In Memory of Dr. Sheltreese McCoy

The board of the Consortium of Higher Education LGBT Resource Professionals is heartbroken to learn of the passing of a dear colleague, friend, and member, Dr. Sheltreese ‘Treese’ D. McCoy. Her death means a profound loss to our profession and to the many students, faculty, staff, and colleagues who had an opportunity to know her.

Treese committed her life's work to advancing and centering queer and trans people of color in higher education, specifically Black liberation within LGBTQ resource work.

From 2012 to 2017 Treese developed and coordinated the Crossroads Initiative at the University of Wisconsin-Madison. The Crossroads Initiative is the first university-funded collaborative initiative between a Multicultural Student Center and a Gender and Sexuality Campus Center addressing the intersectional realities of students through programming, affinity spaces, education, individual support, mentorship, advocacy, and resource development centering QTPOC students. This groundbreaking initiative Treese spearheaded served as a national best practice in serving QTPOC students in higher education. In this role, Treese created the QPOC Resource Guide which highlights books, articles, movies, organizations, websites, and blogs that feature queer and trans people of color.  This guide has been, and continues to be, distributed and used in our daily work in serving QTPOC in higher education, and many of us have drawn inspiration from this resource for our own programs and initiatives. She also used Crossroads as a platform to host the first statewide Wisconsin QTPOC conference in 2015.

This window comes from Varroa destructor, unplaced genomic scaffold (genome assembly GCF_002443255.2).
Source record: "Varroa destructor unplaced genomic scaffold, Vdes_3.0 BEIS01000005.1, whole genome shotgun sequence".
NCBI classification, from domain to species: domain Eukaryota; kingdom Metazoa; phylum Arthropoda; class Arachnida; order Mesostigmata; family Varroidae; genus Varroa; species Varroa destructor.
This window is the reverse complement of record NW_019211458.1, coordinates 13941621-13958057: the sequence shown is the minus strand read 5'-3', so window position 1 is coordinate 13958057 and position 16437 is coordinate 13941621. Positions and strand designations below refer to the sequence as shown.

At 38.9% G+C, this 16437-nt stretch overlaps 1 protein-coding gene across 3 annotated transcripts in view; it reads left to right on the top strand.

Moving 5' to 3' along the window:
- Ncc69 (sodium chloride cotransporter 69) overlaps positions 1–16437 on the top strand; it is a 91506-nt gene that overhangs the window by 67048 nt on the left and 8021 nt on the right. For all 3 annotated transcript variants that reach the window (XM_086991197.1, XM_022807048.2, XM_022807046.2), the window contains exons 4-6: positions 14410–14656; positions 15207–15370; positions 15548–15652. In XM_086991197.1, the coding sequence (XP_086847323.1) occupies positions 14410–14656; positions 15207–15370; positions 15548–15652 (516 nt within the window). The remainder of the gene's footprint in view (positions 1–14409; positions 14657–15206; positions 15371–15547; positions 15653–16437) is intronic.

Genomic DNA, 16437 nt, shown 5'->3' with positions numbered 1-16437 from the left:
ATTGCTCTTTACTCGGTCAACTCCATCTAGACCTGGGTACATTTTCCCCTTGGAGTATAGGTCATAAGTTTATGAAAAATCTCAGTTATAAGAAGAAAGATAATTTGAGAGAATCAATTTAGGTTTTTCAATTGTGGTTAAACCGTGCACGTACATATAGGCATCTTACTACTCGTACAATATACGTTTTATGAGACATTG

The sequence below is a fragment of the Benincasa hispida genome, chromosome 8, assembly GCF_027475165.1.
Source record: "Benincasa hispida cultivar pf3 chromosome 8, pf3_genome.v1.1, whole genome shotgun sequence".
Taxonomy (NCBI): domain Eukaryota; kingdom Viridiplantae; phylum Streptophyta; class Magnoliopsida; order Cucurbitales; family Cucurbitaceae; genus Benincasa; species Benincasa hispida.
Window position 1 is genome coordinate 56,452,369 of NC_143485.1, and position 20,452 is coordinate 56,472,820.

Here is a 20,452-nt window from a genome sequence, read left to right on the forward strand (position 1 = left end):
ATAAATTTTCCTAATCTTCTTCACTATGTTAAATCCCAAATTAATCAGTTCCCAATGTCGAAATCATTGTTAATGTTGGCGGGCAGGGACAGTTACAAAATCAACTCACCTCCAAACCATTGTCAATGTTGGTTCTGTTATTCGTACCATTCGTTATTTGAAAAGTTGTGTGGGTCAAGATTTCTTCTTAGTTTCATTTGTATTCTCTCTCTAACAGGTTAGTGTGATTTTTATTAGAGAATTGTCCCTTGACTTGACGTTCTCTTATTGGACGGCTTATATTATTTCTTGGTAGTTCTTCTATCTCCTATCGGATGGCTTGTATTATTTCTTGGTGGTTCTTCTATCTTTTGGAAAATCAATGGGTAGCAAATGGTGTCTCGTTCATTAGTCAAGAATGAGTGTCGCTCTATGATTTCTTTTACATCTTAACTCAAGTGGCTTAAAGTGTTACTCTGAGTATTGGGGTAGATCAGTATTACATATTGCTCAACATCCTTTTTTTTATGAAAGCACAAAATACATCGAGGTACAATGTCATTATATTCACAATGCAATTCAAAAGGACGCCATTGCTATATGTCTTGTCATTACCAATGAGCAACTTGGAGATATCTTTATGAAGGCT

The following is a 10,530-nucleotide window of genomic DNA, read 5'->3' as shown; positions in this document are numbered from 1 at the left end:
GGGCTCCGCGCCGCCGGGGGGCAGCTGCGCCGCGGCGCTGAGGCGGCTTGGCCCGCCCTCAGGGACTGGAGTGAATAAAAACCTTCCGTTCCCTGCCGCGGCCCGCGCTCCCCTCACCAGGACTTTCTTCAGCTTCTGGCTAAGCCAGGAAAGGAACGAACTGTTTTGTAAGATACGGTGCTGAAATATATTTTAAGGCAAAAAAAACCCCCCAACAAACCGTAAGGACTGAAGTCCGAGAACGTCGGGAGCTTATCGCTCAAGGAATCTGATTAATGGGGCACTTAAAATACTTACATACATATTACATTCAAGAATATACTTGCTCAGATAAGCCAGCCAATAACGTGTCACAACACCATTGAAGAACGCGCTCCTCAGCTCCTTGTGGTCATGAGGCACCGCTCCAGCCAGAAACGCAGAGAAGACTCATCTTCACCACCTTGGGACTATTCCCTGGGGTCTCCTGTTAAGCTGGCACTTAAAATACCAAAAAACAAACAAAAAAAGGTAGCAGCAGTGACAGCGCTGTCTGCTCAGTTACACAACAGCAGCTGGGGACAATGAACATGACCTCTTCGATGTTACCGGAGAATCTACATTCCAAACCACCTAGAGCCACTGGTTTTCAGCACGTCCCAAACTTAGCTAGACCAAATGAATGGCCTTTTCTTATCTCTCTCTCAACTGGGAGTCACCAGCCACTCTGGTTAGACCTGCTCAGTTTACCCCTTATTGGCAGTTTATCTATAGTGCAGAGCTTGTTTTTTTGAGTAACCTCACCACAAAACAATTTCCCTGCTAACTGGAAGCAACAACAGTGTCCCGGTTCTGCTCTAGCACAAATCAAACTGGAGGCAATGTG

For those members who did not have the opportunity to know Treese, we urge you to learn more about her and her work, including the following and more:

Treese drew inspiration from her own lived experiences and years of professional work supporting students. She led confidently, humbly, critically, and with a deep sense of care and love for the people around her.  She truly saw and acknowledged people in their wholeness, specifically queer and trans students and professionals of color. For many QTPOC professionals in the Consortium, Treese and her work was a possibility model for us and helped many of us see that it is possible to do the work of serving and centering QTPOC voices unapologetically.

In love and solidarity,
The Consortium Board